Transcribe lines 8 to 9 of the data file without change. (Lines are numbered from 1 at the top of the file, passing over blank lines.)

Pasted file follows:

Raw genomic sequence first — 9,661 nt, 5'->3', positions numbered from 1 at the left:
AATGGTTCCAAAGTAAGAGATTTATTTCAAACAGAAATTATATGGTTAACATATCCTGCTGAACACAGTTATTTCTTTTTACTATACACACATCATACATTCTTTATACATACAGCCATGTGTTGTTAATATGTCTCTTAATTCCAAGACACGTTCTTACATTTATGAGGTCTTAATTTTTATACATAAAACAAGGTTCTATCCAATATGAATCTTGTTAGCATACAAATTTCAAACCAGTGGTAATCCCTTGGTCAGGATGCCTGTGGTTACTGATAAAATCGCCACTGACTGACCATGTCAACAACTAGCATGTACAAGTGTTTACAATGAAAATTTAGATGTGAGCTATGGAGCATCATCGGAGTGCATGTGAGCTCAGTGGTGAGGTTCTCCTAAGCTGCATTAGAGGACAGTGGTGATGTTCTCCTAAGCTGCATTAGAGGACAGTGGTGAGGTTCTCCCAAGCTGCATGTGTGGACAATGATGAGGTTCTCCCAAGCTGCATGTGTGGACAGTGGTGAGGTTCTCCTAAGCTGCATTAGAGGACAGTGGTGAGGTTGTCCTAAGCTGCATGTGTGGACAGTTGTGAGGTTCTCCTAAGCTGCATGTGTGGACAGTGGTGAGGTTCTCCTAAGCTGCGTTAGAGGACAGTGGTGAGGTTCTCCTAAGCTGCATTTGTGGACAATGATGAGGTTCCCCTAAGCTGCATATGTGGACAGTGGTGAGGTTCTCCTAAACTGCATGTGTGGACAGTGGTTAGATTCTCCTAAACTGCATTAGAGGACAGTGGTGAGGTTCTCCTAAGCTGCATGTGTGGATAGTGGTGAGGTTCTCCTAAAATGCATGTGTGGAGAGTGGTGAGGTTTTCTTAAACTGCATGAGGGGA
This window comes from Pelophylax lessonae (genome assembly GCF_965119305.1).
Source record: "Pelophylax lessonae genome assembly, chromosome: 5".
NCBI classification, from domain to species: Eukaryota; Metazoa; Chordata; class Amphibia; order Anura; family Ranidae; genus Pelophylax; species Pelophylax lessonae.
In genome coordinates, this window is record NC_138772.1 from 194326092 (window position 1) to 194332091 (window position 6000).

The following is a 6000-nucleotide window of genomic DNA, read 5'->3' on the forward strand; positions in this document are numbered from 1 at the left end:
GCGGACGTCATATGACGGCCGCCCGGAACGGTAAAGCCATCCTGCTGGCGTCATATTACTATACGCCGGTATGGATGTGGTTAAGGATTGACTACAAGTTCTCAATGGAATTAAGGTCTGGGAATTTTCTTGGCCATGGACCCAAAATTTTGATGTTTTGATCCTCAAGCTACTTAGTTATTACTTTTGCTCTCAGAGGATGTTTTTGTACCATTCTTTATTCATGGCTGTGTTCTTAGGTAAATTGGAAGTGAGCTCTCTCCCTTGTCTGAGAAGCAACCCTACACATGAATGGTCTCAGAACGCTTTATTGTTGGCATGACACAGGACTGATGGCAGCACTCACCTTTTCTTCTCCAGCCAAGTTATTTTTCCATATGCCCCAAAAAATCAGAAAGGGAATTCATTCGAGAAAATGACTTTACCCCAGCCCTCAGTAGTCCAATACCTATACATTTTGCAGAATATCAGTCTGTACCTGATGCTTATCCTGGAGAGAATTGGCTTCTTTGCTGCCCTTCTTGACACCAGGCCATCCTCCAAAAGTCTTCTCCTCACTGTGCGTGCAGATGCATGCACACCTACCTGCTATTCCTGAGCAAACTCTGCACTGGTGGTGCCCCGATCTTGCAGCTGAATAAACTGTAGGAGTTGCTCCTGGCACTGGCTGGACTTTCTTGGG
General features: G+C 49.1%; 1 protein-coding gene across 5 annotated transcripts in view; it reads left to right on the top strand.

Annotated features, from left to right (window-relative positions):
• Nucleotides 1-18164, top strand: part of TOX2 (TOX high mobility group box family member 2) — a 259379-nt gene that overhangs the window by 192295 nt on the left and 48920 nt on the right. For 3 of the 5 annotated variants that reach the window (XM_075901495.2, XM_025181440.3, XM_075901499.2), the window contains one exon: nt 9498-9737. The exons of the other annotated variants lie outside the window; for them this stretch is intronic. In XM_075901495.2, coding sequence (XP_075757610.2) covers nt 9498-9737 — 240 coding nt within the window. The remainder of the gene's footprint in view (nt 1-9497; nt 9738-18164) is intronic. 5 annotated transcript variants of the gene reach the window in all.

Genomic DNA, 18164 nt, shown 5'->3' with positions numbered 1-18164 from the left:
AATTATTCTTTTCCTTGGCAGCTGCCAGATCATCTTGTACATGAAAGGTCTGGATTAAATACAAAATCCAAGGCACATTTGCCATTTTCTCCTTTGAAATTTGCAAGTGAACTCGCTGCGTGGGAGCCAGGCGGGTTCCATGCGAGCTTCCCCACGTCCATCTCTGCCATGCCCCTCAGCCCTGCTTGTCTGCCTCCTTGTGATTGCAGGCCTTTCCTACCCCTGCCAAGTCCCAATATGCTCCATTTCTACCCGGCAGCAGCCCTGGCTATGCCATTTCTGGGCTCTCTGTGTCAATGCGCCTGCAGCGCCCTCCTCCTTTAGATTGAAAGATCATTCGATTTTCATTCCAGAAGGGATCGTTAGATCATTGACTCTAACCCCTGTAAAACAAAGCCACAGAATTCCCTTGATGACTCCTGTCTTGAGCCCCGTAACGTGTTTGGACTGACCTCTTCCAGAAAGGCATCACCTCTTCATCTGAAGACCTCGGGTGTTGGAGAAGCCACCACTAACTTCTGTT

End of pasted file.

GCGGACGTCATATGACGGCCGCCCGGAACGGTAAAGCCATCCTGCTGGCGTCATATTACTATACGCCGGTATGGATGTGGTTAAGGATTGACTACAAGTTCTCAATGGAATTAAGGTCTGGGAATTTTCTTGGCCATGGACCCAAAATTTTGATGTTTTGATCCTCAAGCTACTTAGTTATTACTTTTGCTCTCAGAGGATGTTTTTGTACCATTCTTTATTCATGGCTGTGTTCTTAGGTAAATTGGAAGTGAGCTCTCTCCCTTGTCTGAGAAGCAACCCTACACATGAATGGTCTCAGAACGCTTTATTGTTGGCATGACACAGGACTGATGGCAGCACTCACCTTTTCTTCTCCAGCCAAGTTATTTTTCCATATGCCCCAAAAAATCAGAAAGGGAATTCATTCGAGAAAATGACTTTACCCCAGCCCTCAGTAGTCCAATACCTATACATTTTGCAGAATATCAGTCTGTACCTGATGCTTATCCTGGAGAGAATTGGCTTCTTTGCTGCCCTTCTTGACACCAGGCCATCCTCCAAAAGTCTTCTCCTCACTGTGCGTGCAGATGCATGCACACCTACCTGCTATTCCTGAGCAAACTCTGCACTGGTGGTGCCCCGATCTTGCAGCTGAATAAACTGTAGGAGTTGCTCCTGGCACTGGCTGGACTTTCTTGGG
General features: G+C 49.1%; 1 protein-coding gene across 5 annotated transcripts in view; it reads left to right on the top strand.